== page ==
Using a social media management tool like Hootsuite, you can pre-schedule content to post to any or all of your social media accounts at a pre-determined date in the future. This means you can plan all social media posts for the coming months in a matter of minutes. This saves time and hassle. Just remember to post content people would find relevant, customize each post to your liking, so that it sounds like it is coming from you, and engage with people who like or comment on the information. Also, spend some time browsing your feed and engaging with the content your contacts are posting. You might find some valuable new information!
Networking is one of the most powerful functionalities of LinkedIn. With millions of people using the site, there are countless opportunities to expand your network of professional contacts, gain exposure for yourself and your practice, and even find new client referral sources.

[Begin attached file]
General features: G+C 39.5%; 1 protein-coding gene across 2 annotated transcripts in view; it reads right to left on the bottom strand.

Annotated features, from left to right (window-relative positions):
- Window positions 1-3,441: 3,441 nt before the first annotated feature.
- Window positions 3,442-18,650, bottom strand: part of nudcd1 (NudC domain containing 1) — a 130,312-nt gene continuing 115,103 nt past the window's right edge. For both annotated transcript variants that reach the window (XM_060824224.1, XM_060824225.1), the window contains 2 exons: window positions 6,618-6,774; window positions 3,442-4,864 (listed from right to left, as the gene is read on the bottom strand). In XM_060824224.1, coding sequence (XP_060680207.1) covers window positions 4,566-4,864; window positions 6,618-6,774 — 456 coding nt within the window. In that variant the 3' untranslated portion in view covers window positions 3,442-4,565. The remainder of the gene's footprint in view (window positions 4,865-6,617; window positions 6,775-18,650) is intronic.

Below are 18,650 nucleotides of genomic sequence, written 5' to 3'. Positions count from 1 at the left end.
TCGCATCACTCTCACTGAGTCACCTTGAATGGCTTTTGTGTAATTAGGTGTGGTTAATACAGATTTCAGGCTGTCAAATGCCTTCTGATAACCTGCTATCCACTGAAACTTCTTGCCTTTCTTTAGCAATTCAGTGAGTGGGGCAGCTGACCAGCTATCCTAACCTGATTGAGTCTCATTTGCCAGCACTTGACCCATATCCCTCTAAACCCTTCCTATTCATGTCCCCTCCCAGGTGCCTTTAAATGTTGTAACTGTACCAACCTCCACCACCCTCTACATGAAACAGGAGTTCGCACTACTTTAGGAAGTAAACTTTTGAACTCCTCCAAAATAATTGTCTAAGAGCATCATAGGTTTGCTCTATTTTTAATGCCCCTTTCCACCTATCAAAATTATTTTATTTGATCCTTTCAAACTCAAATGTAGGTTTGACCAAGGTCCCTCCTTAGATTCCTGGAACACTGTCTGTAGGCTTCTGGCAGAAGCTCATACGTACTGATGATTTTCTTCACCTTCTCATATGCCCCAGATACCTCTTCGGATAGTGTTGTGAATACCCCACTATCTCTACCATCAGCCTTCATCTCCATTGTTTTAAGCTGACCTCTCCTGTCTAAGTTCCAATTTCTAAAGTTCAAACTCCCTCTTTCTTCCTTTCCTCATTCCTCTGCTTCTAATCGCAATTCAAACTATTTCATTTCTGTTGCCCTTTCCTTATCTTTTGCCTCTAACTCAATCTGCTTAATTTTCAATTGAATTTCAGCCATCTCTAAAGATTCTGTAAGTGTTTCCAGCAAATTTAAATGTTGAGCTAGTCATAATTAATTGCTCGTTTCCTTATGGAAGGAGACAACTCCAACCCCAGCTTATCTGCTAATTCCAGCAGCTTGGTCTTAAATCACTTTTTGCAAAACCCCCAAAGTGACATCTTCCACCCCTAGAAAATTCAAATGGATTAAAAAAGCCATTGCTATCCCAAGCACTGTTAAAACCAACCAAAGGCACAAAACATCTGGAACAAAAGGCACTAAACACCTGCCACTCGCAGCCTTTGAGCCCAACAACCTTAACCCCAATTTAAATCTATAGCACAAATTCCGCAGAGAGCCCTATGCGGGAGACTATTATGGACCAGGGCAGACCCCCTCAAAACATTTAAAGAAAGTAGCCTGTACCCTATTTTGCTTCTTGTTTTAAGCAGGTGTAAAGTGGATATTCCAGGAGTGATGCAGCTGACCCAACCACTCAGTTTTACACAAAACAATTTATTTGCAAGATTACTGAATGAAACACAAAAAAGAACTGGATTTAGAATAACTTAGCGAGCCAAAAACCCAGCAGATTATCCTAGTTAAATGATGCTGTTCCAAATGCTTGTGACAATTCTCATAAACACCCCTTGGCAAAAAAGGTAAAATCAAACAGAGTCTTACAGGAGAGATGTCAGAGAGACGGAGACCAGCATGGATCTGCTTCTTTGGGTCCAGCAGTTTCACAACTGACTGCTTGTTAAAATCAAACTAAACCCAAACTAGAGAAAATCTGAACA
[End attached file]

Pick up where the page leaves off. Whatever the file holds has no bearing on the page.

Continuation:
When first networking on LinkedIn, start with family and friends. They can review your profile for clarity and spelling/grammar mistakes and make sure you look your best. From there you can connect with colleagues, classmates, or whoever else you would like to know. Word of caution: do not add send connection requests to any of your clients. Rather, if a client wants to connect via LinkedIn they should send you the request themselves.
When networking with anyone via LinkedIn, it is important to be respectful, succinct, and follow-through on any promises you make. This will help ensure your online communications are a good experience for all parties involved.
Why now is the right time
LinkedIn is a tremendously powerful tool, which can be used not only to establish yourself as a hearing care professional on the local stage, but also open the doors to new career opportunities and client referral streams. Because there are so many people not utilizing LinkedIn to the fullest extent possible, there is tremendous opportunity to stand out. In combination with other social media sites like Facebook and Instagram,
LinkedIn provides a solid foundation for sharing your personal brand. In my next post, we will talk about how Facebook can be leveraged as a fantastic clinical resource for new and existing clients, highlighting the role of your practice in enriching the lives of people with hearing loss throughout the community.